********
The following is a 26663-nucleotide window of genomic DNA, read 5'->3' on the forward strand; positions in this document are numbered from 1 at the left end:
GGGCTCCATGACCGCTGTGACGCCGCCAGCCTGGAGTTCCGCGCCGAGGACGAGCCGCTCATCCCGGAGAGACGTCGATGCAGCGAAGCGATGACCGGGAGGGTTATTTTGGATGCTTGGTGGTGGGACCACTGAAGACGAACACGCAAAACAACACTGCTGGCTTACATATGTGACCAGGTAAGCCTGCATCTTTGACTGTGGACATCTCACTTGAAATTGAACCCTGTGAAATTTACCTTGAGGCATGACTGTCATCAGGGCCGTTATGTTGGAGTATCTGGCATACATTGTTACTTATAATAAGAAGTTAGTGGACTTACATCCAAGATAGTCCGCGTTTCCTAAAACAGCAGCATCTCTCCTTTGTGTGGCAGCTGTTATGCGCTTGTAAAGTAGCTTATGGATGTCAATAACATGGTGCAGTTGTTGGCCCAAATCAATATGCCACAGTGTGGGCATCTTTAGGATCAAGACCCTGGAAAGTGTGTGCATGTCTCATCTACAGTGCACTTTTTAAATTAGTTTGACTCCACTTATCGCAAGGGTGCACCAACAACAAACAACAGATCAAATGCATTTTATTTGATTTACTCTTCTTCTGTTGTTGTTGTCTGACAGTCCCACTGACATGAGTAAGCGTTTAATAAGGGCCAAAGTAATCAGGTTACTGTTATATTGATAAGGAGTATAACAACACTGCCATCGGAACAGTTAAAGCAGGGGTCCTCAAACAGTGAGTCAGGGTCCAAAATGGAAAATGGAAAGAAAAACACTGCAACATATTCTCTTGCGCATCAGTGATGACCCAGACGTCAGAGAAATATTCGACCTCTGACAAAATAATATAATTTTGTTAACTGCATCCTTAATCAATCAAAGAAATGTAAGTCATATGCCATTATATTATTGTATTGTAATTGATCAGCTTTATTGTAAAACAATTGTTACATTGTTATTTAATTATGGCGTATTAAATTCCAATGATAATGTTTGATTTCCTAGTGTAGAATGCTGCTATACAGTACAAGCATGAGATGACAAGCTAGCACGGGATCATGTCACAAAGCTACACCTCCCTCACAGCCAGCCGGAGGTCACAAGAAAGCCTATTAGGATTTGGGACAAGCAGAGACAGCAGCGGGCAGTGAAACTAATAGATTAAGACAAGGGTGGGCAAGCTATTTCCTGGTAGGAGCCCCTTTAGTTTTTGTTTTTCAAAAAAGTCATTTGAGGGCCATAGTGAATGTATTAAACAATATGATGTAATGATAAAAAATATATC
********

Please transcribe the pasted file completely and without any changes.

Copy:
The following is a 26663-nucleotide window of genomic DNA, read 5'->3' on the forward strand; positions in this document are numbered from 1 at the left end:
GGGCTCCATGACCGCTGTGACGCCGCCAGCCTGGAGTTCCGCGCCGAGGACGAGCCGCTCATCCCGGAGAGACGTCGATGCAGCGAAGCGATGACCGGGAGGGTTATTTTGGATGCTTGGTGGTGGGACCACTGAAGACGAACACGCAAAACAACACTGCTGGCTTACATATGTGACCAGGTAAGCCTGCATCTTTGACTGTGGACATCTCACTTGAAATTGAACCCTGTGAAATTTACCTTGAGGCATGACTGTCATCAGGGCCGTTATGTTGGAGTATCTGGCATACATTGTTACTTATAATAAGAAGTTAGTGGACTTACATCCAAGATAGTCCGCGTTTCCTAAAACAGCAGCATCTCTCCTTTGTGTGGCAGCTGTTATGCGCTTGTAAAGTAGCTTATGGATGTCAATAACATGGTGCAGTTGTTGGCCCAAATCAATATGCCACAGTGTGGGCATCTTTAGGATCAAGACCCTGGAAAGTGTGTGCATGTCTCATCTACAGTGCACTTTTTAAATTAGTTTGACTCCACTTATCGCAAGGGTGCACCAACAACAAACAACAGATCAAATGCATTTTATTTGATTTACTCTTCTTCTGTTGTTGTTGTCTGACAGTCCCACTGACATGAGTAAGCGTTTAATAAGGGCCAAAGTAATCAGGTTACTGTTATATTGATAAGGAGTATAACAACACTGCCATCGGAACAGTTAAAGCAGGGGTCCTCAAACAGTGAGTCAGGGTCCAAAATGGAAAATGGAAAGAAAAACACTGCAACATATTCTCTTGCGCATCAGTGATGACCCAGACGTCAGAGAAATATTCGACCTCTGACAAAATAATATAATTTTGTTAACTGCATCCTTAATCAATCAAAGAAATGTAAGTCATATGCCATTATATTATTGTATTGTAATTGATCAGCTTTATTGTAAAACAATTGTTACATTGTTATTTAATTATGGCGTATTAAATTCCAATGATAATGTTTGATTTCCTAGTGTAGAATGCTGCTATACAGTACAAGCATGAGATGACAAGCTAGCACGGGATCATGTCACAAAGCTACACCTCCCTCACAGCCAGCCGGAGGTCACAAGAAAGCCTATTAGGATTTGGGACAAGCAGAGACAGCAGCGGGCAGTGAAACTAATAGATTAAGACAAGGGTGGGCAAGCTATTTCCTGGTAGGAGCCCCTTTAGTTTTTGTTTTTCAAAAAAGTCATTTGAGGGCCATAGTGAATGTATTAAACAATATGATGTAATGATAAAAAATATATC